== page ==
A Crisis Management Plan is Crucial to Small Business Disaster Recovery

Disasters come in all shapes and sizes. Homes and businesses are lost to residential and commercial fires. Neighborhoods are destroyed by hurricanes and tornadoes. Earthquakes wreak widespread regional havoc. And, lately, entire communities, like Paradise, California last year, are wiped off the earth by raging wildfires. For reasons like these, having a crisis management plan for your business is critical.

The Camp Fire, which started near the small, wooded Northern California town of Paradise provides an extreme example of how important it is to have a plan to rebuild your business after any kind of disaster. The firestorm, which began November 8 and burned for more than two weeks, torched nearly 240 square miles – an area larger than the size of Chicago – consumed over 18,000 structures, leveled 95% of the town and killed nearly 90 people. More than half of the town’s businesses are now burned rubble and ashes. 

“There’s really not a blueprint for pretty much the entire business community being decimated,” said Monica Nolan, Paradise’s Chamber of Commerce director, told Marketplace. The chamber’s office was one of the structures lost. 
In the weeks after the fire was extinguished, the Small Business Administration (SBA) had approved over $67 million in disaster recovery loans for businesses, nonprofits, homeowners and renters. The SBA, which recognizes the contributions of entrepreneurs each year with National Small Business Week (May 5-11, 2019), supports businesses through a variety of programs including disaster assistance.  

Business insurance offers policies covering loss of property, supplies and income, but not all merchants insure themselves against such catastrophic circumstances. And money often can’t fix everything. 

Darrel Armstrong operated a barbershop his grandfather founded in Paradise 30 years ago until the fire took it. He lost everything – the building, equipment and even his grandfather’s World War II mementos that decorated the place. He was one of many Paradise business owners who didn’t have insurance. With much of the town’s infrastructure destroyed, Armstrong told Marketplace he can’t even transfer his shop’s phone number to his cell because the line no longer exists. He did business on a walk-in basis, so he didn’t keep a client list, which means he can’t contact past customers to tell them where he relocated.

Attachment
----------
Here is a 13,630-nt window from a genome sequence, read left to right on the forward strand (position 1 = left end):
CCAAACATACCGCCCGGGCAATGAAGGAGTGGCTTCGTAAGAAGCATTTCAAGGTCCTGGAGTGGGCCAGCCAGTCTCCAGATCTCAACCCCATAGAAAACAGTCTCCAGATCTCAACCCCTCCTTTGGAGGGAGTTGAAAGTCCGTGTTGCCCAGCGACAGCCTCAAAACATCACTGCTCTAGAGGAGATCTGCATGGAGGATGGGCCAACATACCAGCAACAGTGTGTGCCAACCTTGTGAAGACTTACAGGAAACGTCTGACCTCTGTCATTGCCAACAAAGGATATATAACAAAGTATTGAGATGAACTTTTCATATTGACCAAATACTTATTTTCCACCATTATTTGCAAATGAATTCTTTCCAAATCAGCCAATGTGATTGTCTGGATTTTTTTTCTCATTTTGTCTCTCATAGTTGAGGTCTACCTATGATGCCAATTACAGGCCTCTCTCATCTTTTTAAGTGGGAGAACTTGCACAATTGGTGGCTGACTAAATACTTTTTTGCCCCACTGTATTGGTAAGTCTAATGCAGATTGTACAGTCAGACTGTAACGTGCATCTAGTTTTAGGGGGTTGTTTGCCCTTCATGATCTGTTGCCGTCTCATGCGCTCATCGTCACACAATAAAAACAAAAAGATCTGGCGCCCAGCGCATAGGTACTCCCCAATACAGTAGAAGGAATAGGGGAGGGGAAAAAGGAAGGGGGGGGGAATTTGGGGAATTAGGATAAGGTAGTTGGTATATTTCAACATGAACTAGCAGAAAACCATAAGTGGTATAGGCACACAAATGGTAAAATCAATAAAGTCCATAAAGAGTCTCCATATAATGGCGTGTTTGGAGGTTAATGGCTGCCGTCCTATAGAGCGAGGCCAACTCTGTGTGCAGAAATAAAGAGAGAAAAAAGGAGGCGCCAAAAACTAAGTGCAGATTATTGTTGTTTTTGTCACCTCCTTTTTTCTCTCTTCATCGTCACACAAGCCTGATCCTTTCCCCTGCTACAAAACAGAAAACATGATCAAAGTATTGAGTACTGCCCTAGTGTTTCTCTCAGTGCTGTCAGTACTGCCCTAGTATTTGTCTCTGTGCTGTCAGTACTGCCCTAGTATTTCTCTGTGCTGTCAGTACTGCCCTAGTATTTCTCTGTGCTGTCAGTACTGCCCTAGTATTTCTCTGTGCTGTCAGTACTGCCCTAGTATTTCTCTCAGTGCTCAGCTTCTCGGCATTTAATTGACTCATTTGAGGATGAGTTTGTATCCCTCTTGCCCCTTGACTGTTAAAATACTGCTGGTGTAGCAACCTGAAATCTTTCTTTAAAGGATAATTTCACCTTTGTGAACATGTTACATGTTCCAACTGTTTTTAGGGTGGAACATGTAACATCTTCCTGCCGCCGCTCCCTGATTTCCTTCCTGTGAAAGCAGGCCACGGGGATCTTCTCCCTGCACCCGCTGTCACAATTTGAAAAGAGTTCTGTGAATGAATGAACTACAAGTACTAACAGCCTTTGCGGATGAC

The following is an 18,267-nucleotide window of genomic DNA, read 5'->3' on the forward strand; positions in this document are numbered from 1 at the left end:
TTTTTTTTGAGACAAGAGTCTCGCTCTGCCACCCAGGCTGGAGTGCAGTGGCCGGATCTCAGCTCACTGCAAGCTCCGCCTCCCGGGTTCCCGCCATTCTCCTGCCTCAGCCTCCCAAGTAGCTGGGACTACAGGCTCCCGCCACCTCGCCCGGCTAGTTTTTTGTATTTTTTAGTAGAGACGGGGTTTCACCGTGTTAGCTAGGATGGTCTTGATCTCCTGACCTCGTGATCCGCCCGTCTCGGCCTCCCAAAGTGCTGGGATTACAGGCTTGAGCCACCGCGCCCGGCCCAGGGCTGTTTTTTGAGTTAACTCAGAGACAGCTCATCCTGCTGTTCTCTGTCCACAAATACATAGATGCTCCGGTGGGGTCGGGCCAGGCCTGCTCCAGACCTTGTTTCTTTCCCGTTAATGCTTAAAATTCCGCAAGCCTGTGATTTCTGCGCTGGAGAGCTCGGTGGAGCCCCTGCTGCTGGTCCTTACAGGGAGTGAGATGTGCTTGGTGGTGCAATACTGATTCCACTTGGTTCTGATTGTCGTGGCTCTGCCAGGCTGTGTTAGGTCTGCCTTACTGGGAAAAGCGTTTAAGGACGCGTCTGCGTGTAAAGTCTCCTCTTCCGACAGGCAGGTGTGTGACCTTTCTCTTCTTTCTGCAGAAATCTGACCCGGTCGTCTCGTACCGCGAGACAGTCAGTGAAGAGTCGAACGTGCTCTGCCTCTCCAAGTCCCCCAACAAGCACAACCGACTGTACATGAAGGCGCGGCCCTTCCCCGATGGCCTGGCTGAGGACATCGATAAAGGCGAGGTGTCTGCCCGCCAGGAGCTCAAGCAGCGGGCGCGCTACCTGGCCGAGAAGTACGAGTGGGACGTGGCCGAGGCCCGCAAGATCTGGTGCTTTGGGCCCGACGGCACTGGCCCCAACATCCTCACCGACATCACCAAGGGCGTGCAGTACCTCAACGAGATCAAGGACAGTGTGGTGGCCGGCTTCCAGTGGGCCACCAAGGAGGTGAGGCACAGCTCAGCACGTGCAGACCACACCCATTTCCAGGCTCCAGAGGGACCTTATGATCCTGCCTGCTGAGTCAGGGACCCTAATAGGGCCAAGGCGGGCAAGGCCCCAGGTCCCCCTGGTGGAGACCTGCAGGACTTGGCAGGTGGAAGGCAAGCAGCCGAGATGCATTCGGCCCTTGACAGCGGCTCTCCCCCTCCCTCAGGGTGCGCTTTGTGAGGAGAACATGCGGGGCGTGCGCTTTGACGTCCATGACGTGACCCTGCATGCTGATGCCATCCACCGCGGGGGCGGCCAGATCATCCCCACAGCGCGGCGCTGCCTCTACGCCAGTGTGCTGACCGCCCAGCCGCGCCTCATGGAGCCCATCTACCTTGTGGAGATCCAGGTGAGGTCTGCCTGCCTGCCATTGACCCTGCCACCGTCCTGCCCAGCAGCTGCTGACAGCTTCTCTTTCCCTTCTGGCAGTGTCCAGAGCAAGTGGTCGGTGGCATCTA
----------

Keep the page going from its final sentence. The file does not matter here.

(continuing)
Like so many businesses hit by small and large disasters, owners often barely have enough time to lock the doors before fleeing. However, there are steps merchants can take to give themselves a fighting chance to recover. 

Crisis Management, Disaster Recovery 

The Cambridge Dictionary defines “crisis management” as the actions that are taken to deal with an emergency or difficult situation in an organized way. To be effective, those actions need to be spelled out in a crisis management and business recovery plan.

The SBA says 25% of small businesses never reopen after a disaster, and statistics show 90% of businesses that don’t reopen within five days after a disaster ultimately fail. So, planning on what to do in case of a disaster is ultimately a life insurance policy for any business. 

Preparation

The first step in preparation is determining what kinds of disasters could befall your business. Earthquakes, wildfires and floods are prevalent in the west. Tornadoes, wildfires and floods cover the Midwest and Southwest. Hurricanes and flooding can take place just about anywhere along the Eastern seaboard. Extreme winter conditions can happen from Portland, Oregon to Portland, Maine. That means it doesn’t make sense to prepare for a deep freeze in Southern California or earthquakes in Iowa. So, you focus on what disasters hit close to home. The SBA provides a checklist and tips for specific types of disasters.  

Once that list is checked, it’s time to make your own crisis management and business recovery checklist. Each kind of disaster poses different circumstances and challenges, and each will need its own management and recovery plan. Many coastal communities are susceptible to tsunamis, so coastal evacuation routes should be documented. Tornado and hurricane shelters need to be identified and mapped for both employees and customers. 

Regional disaster emergency systems feature warning sirens. Those signals and messages should be noted and understood by employees. Other regions with nuclear power plants have layers of emergency planning zones and evacuation routes. Every possible scenario needs to be covered in a crisis management plan. 

The Red Cross Ready Rating provides a free service to help businesses become prepared for emergencies of all kinds. 

Like a homeowner, it’s important to document your business equipment. For retail merchants, inventory records, along with lists and photographs of business machines like computers, point of sale terminals, scanners, printers and supplies will speed up insurance claims. 

Crisis Management